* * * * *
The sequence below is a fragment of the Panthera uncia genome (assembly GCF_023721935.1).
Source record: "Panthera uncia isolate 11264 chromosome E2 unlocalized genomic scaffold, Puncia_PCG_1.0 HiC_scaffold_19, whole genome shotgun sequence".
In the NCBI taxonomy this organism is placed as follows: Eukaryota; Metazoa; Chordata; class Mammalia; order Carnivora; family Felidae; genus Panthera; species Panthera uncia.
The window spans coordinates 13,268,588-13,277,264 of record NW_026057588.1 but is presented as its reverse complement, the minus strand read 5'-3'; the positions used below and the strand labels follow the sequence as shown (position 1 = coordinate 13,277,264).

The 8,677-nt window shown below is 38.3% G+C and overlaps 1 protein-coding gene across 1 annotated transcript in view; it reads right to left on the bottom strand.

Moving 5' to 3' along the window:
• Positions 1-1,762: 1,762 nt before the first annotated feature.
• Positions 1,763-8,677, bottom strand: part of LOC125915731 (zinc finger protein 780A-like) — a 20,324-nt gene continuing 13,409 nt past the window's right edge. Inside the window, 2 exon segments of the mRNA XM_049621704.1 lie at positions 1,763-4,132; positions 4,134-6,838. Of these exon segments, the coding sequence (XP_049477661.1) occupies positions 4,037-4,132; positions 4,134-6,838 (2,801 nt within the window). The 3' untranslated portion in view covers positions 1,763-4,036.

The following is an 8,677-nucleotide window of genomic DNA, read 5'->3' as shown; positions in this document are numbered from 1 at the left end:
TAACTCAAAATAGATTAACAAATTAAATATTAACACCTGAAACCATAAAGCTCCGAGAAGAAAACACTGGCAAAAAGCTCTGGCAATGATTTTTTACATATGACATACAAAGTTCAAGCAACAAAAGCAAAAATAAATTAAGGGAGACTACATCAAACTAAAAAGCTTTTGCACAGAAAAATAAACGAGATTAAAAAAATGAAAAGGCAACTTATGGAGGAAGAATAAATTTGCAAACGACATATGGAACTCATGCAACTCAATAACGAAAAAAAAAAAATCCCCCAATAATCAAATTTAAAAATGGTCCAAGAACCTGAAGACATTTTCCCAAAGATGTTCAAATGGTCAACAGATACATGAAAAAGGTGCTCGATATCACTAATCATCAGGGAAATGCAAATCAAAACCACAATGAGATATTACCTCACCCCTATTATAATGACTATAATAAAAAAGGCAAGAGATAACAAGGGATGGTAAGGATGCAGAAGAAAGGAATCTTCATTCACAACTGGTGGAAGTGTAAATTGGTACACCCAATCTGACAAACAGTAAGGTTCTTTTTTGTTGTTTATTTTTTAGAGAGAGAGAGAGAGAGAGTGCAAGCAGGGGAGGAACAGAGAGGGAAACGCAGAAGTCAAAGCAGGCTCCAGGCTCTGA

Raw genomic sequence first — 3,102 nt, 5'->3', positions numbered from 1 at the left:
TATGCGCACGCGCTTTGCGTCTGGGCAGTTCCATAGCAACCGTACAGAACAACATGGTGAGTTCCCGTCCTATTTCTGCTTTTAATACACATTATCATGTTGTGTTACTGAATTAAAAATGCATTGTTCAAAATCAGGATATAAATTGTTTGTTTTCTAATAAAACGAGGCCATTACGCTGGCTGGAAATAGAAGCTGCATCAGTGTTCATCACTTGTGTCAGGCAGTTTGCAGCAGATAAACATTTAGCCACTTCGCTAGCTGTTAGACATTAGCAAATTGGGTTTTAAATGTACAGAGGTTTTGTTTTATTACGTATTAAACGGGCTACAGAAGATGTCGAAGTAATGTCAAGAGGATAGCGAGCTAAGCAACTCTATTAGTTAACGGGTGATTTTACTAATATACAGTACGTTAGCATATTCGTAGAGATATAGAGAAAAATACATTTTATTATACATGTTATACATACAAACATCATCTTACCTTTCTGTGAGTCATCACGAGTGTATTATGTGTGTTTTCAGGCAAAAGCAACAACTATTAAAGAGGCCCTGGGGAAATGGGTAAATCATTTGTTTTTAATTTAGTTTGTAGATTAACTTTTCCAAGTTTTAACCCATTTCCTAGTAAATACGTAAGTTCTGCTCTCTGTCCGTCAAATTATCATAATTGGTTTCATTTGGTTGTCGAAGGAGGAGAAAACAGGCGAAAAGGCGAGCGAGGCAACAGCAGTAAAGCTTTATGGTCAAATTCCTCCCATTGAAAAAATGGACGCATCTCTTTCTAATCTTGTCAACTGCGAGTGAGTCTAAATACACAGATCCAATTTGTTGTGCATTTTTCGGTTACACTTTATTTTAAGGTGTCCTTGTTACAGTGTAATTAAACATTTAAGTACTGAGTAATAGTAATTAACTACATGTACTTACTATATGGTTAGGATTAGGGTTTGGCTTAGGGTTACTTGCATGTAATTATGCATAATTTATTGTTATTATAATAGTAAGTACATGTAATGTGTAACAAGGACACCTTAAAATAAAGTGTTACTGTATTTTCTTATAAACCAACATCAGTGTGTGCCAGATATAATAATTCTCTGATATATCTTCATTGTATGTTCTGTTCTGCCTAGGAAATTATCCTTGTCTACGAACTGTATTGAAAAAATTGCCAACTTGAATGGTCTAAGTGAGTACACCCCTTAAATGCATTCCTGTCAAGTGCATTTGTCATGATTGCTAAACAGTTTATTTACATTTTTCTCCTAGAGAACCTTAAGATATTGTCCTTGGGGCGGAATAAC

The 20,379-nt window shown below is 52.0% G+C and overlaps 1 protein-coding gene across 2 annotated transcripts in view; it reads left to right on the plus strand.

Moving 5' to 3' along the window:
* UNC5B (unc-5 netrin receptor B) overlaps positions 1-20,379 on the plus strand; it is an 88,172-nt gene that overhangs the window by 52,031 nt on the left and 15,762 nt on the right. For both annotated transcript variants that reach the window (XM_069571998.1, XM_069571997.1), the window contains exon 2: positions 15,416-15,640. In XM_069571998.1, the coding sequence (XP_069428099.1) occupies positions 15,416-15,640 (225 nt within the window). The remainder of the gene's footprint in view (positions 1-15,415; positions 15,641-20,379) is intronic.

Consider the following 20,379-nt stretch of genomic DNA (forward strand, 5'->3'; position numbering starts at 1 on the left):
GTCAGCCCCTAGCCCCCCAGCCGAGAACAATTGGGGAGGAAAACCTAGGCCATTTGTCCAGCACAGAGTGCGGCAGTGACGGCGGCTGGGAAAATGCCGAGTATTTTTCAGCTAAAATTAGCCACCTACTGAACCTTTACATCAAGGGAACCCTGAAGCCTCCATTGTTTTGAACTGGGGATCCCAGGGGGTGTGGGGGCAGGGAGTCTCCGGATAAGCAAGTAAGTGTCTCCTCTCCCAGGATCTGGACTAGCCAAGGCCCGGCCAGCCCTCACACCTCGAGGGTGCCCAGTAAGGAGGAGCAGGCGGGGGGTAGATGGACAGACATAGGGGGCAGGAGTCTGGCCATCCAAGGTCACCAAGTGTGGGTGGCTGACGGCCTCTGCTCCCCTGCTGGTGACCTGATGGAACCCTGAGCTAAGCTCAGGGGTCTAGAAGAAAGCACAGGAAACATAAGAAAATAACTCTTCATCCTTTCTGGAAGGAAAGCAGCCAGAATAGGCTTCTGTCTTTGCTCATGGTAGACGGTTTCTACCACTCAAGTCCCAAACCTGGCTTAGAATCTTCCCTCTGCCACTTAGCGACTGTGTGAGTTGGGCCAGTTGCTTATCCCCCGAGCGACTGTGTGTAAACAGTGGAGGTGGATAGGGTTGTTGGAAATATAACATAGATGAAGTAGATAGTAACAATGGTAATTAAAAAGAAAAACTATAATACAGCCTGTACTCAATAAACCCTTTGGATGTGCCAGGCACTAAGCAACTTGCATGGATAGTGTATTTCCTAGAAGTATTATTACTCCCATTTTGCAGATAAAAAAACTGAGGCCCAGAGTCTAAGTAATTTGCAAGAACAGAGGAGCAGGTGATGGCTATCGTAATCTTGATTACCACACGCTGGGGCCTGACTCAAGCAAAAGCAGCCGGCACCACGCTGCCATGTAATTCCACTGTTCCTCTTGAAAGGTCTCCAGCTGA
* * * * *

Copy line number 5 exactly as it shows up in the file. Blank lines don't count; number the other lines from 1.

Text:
The 8,677-nt window shown below is 38.3% G+C and overlaps 1 protein-coding gene across 1 annotated transcript in view; it reads right to left on the bottom strand.